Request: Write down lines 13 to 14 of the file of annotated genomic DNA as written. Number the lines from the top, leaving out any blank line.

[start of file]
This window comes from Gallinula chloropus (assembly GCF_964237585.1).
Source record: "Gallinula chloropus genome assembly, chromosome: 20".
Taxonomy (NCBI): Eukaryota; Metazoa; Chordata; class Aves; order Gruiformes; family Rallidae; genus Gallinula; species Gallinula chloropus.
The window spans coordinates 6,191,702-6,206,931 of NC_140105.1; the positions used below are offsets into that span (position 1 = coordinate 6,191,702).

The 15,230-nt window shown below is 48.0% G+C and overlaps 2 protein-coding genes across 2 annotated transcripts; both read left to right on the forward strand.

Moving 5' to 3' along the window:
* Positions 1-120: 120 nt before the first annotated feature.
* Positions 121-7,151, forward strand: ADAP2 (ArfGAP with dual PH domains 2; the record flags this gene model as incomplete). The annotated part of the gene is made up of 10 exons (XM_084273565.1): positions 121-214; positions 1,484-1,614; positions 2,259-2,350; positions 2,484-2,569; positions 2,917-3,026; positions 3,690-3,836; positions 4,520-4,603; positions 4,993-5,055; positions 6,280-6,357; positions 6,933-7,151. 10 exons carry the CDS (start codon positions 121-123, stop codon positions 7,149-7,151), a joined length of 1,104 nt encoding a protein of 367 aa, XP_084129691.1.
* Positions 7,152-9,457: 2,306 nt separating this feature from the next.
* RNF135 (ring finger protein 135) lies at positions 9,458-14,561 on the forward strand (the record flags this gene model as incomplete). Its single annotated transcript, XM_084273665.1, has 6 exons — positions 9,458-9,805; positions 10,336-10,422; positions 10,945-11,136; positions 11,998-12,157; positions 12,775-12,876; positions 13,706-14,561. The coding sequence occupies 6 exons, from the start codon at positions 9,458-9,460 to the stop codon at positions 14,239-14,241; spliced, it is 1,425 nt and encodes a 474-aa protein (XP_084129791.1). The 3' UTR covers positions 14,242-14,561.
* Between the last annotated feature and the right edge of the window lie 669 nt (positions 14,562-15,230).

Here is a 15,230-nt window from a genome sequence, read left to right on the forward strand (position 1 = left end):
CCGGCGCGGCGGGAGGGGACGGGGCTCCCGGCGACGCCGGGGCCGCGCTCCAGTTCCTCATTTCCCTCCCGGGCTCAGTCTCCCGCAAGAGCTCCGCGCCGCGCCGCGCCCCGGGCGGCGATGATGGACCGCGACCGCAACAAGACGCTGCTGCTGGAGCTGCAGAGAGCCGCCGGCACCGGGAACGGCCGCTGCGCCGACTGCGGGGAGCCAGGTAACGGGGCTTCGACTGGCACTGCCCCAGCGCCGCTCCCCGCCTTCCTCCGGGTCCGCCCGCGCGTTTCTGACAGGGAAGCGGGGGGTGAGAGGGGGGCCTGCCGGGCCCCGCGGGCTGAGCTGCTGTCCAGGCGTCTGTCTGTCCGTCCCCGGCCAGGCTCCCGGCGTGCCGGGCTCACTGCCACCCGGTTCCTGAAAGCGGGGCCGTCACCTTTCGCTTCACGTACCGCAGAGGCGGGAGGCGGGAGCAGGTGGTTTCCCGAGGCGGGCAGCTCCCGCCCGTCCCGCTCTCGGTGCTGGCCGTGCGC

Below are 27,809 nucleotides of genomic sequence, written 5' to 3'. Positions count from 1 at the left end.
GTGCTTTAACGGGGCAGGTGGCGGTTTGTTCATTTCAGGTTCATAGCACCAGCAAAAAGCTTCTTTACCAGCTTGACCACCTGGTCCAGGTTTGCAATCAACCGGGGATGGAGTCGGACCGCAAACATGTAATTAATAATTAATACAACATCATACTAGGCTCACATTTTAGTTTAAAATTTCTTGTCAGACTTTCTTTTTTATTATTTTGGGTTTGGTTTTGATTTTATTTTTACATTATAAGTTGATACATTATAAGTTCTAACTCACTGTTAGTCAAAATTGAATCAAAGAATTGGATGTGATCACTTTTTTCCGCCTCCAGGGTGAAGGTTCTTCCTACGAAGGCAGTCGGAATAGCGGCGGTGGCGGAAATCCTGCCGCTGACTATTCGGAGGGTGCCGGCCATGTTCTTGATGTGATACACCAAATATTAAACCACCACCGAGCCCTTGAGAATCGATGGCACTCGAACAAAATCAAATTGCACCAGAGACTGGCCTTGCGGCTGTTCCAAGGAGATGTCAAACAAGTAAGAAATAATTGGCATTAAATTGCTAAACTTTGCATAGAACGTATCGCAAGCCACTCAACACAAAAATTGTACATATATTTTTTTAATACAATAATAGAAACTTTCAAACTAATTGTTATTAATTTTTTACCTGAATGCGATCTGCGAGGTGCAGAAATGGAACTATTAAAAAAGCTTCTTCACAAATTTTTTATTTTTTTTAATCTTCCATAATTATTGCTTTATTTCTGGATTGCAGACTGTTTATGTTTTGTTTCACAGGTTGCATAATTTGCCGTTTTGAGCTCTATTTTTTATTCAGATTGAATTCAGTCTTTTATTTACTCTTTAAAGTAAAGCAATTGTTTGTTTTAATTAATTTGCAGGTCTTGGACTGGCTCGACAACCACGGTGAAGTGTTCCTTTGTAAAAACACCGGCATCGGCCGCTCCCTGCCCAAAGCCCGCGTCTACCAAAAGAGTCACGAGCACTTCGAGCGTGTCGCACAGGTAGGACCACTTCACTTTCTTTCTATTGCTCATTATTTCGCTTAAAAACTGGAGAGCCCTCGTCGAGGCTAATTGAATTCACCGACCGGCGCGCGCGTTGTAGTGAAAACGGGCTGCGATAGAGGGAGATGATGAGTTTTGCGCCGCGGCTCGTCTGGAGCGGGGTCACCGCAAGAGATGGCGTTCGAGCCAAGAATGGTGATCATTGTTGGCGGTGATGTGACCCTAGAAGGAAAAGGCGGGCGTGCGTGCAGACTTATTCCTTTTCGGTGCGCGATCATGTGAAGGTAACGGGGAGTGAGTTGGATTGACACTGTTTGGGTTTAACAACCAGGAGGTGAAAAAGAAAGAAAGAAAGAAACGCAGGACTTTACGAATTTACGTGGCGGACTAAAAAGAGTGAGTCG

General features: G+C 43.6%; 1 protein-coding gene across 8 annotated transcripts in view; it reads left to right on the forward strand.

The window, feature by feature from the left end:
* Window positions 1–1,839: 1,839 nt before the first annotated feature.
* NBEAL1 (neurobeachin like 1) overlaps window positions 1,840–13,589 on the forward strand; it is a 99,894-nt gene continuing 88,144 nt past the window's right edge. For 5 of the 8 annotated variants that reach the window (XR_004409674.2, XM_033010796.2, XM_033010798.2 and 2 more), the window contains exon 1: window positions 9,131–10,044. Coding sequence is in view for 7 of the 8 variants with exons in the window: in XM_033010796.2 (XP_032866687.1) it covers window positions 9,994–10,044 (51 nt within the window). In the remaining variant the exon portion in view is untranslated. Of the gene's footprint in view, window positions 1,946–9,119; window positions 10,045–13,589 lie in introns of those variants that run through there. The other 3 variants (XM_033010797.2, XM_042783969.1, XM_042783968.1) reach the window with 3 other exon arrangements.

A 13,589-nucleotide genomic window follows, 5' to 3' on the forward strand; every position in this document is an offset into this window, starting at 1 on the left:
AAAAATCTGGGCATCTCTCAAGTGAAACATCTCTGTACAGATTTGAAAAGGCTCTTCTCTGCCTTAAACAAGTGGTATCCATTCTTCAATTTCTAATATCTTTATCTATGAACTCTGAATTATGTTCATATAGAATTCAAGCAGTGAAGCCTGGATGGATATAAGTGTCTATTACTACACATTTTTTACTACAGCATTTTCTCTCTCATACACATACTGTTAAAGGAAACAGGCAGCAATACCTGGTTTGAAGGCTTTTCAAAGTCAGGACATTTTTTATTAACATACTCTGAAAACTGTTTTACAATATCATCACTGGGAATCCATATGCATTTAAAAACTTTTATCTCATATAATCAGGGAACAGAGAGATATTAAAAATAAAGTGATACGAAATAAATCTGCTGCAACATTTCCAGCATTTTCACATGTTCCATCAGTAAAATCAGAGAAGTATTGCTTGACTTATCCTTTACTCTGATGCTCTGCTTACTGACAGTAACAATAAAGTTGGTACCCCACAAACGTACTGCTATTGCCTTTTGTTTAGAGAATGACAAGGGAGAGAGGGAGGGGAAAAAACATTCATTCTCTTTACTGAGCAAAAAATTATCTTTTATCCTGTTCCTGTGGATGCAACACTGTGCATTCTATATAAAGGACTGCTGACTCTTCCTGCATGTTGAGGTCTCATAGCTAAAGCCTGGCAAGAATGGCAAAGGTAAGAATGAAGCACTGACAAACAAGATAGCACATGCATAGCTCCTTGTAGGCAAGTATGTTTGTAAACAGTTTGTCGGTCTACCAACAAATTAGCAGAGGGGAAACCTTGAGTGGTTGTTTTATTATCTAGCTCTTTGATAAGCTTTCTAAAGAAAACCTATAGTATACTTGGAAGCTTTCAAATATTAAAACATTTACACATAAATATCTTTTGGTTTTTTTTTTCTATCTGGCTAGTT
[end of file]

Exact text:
CCGGCGCGGCGGGAGGGGACGGGGCTCCCGGCGACGCCGGGGCCGCGCTCCAGTTCCTCATTTCCCTCCCGGGCTCAGTCTCCCGCAAGAGCTCCGCGCCGCGCCGCGCCCCGGGCGGCGATGATGGACCGCGACCGCAACAAGACGCTGCTGCTGGAGCTGCAGAGAGCCGCCGGCACCGGGAACGGCCGCTGCGCCGACTGCGGGGAGCCAGGTAACGGGGCTTCGACTGGCACTGCCCCAGCGCCGCTCCCCGCCTTCCTCCGGGTCCGCCCGCGCGTTTCTGACAGGGAAGCGGGGGGTGAGAGGGGGGCCTGCCGGGCCCCGCGGGCTGAGCTGCTGTCCAGGCGTCTGTCTGTCCGTCCCCGGCCAGGCTCCCGGCGTGCCGGGCTCACTGCCACCCGGTTCCTGAAAGCGGGGCCGTCACCTTTCGCTTCACGTACCGCAGAGGCGGGAGGCGGGAGCAGGTGGTTTCCCGAGGCGGGCAGCTCCCGCCCGTCCCGCTCTCGGTGCTGGCCGTGCGC

Below are 27,809 nucleotides of genomic sequence, written 5' to 3'. Positions count from 1 at the left end.